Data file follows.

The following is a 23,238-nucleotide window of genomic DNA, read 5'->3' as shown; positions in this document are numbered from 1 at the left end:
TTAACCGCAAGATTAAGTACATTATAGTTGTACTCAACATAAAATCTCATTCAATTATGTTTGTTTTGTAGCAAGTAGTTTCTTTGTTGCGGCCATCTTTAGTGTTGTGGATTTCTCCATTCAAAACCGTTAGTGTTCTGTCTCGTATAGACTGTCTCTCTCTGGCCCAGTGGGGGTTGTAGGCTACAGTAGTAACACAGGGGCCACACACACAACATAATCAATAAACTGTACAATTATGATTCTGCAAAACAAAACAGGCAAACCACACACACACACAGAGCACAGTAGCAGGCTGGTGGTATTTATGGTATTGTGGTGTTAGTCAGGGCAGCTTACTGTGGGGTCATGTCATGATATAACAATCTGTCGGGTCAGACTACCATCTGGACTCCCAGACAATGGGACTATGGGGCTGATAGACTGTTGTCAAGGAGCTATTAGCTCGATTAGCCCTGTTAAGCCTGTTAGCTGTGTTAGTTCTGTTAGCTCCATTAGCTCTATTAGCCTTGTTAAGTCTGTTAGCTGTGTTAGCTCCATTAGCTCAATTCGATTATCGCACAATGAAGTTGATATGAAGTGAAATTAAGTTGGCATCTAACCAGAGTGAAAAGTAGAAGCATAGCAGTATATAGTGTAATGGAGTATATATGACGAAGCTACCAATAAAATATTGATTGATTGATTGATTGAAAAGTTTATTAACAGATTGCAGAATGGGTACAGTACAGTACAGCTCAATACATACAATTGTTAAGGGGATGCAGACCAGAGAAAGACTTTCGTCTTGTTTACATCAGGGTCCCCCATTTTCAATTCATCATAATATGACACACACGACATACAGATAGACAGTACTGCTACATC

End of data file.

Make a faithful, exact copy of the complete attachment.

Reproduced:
The following is a 23,238-nucleotide window of genomic DNA, read 5'->3' as shown; positions in this document are numbered from 1 at the left end:
TTAACCGCAAGATTAAGTACATTATAGTTGTACTCAACATAAAATCTCATTCAATTATGTTTGTTTTGTAGCAAGTAGTTTCTTTGTTGCGGCCATCTTTAGTGTTGTGGATTTCTCCATTCAAAACCGTTAGTGTTCTGTCTCGTATAGACTGTCTCTCTCTGGCCCAGTGGGGGTTGTAGGCTACAGTAGTAACACAGGGGCCACACACACAACATAATCAATAAACTGTACAATTATGATTCTGCAAAACAAAACAGGCAAACCACACACACACACAGAGCACAGTAGCAGGCTGGTGGTATTTATGGTATTGTGGTGTTAGTCAGGGCAGCTTACTGTGGGGTCATGTCATGATATAACAATCTGTCGGGTCAGACTACCATCTGGACTCCCAGACAATGGGACTATGGGGCTGATAGACTGTTGTCAAGGAGCTATTAGCTCGATTAGCCCTGTTAAGCCTGTTAGCTGTGTTAGTTCTGTTAGCTCCATTAGCTCTATTAGCCTTGTTAAGTCTGTTAGCTGTGTTAGCTCCATTAGCTCAATTCGATTATCGCACAATGAAGTTGATATGAAGTGAAATTAAGTTGGCATCTAACCAGAGTGAAAAGTAGAAGCATAGCAGTATATAGTGTAATGGAGTATATATGACGAAGCTACCAATAAAATATTGATTGATTGATTGATTGAAAAGTTTATTAACAGATTGCAGAATGGGTACAGTACAGTACAGCTCAATACATACAATTGTTAAGGGGATGCAGACCAGAGAAAGACTTTCGTCTTGTTTACATCAGGGTCCCCCATTTTCAATTCATCATAATATGACACACACGACATACAGATAGACAGTACTGCTACATC